It can be tempting to include code you wrote as part of a course project or assignment in a professional portfolio (e.g., on Github). Keep in mind that if you do this, it constitutes "publishing" your work (as you are making it publicly available) and there are a few issues you should be aware of related to this practice.
First, for projects that involve starter code, the starter code is owned by the course instructor, so it's very important for you to clearly identify the parts of the code that were provided to you (and their source) as well as the parts that you wrote yourself. You also need to request permission from your course instructor. As you can guess, this can make such projects less appealing as evidence of your coding skills because prospective employers can immediately see how much of the code was your original creation. Some projects will involve making relatively few changes to a large code base.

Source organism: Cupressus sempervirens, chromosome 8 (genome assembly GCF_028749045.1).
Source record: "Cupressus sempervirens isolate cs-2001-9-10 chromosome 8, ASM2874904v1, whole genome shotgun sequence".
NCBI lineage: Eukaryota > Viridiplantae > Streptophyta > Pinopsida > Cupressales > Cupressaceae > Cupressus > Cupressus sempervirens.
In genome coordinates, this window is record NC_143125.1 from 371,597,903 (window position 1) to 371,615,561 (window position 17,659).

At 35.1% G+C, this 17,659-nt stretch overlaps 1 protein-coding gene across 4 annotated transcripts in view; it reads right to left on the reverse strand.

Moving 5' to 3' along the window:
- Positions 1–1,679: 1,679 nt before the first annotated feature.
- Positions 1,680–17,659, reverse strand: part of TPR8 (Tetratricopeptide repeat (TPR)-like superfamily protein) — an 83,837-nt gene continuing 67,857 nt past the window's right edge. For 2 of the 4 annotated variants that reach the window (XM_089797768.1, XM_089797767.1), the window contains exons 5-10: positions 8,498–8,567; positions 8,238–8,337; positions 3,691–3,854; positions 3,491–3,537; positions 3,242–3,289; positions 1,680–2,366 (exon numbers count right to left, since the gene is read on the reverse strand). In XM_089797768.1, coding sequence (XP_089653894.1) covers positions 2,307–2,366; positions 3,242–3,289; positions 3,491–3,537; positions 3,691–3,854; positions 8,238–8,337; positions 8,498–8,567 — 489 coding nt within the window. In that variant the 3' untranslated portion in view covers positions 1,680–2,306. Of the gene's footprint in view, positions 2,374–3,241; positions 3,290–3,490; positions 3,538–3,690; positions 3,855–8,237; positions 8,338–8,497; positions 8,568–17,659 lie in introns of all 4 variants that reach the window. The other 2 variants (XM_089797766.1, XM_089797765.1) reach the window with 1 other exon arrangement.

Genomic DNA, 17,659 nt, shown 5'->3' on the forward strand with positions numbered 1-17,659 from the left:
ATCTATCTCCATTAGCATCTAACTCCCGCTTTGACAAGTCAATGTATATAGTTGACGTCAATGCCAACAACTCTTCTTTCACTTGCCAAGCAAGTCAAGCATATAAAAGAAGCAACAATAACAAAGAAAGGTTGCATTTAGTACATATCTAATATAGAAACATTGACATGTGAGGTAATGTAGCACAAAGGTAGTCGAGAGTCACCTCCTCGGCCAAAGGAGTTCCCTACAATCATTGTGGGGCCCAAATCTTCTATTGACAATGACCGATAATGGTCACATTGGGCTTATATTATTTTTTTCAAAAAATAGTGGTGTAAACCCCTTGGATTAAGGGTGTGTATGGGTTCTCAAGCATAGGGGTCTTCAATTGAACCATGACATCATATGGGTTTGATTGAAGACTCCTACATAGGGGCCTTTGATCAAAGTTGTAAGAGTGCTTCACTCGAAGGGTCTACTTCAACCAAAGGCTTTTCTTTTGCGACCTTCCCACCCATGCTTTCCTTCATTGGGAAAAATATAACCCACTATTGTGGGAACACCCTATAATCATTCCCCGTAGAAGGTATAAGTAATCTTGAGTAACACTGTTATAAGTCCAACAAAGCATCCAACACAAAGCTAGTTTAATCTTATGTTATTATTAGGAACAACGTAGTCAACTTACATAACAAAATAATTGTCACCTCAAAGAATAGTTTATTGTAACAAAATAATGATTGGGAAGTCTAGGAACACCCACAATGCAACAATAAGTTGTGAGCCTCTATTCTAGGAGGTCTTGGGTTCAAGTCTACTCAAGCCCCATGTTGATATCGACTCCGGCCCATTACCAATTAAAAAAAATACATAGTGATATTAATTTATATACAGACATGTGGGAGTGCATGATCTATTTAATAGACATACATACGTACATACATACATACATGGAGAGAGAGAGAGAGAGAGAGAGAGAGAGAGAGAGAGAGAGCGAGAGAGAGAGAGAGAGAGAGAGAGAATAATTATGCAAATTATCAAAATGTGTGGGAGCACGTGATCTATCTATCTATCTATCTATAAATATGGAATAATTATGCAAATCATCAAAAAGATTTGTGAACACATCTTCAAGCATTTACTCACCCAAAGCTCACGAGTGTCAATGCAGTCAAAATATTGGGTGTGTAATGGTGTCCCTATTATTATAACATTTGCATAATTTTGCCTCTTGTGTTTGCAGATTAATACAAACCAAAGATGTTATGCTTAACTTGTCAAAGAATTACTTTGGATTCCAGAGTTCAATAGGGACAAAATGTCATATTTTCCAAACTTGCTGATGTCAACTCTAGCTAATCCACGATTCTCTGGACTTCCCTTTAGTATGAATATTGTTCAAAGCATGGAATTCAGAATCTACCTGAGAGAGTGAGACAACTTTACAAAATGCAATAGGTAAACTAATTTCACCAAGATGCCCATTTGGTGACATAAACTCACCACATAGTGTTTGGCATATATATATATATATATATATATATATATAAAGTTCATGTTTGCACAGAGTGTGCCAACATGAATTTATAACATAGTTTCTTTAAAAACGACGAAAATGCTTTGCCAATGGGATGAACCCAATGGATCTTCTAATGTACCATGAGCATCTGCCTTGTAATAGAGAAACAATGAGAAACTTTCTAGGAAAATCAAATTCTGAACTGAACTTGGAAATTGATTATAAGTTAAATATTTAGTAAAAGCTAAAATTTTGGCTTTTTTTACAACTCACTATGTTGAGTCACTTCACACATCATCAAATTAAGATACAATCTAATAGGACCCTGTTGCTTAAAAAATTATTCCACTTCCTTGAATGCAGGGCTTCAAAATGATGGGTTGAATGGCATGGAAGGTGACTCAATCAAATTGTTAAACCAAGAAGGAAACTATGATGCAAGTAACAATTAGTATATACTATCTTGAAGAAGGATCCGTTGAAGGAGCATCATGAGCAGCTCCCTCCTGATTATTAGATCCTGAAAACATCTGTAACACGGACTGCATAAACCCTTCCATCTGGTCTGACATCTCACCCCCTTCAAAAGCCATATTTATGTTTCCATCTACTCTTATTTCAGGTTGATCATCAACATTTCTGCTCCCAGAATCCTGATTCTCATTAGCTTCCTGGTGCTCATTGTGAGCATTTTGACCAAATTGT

Second, we cannot rule out the possibility that projects are reused in future course offerings – even in a modified form. If other students find publicly-available code that is relevant, some students will be tempted to use it. In that case, it is possible that you may be contacted as part of an academic misconduct investigation. To protect yourself, we suggest that you make public only small samples of your project (with course instructor permission) with instructions on how to contact you to find out more. This way, you can still provide all the evidence you want to potential employers, while ensuring that your work remains inaccessible to others for misuse.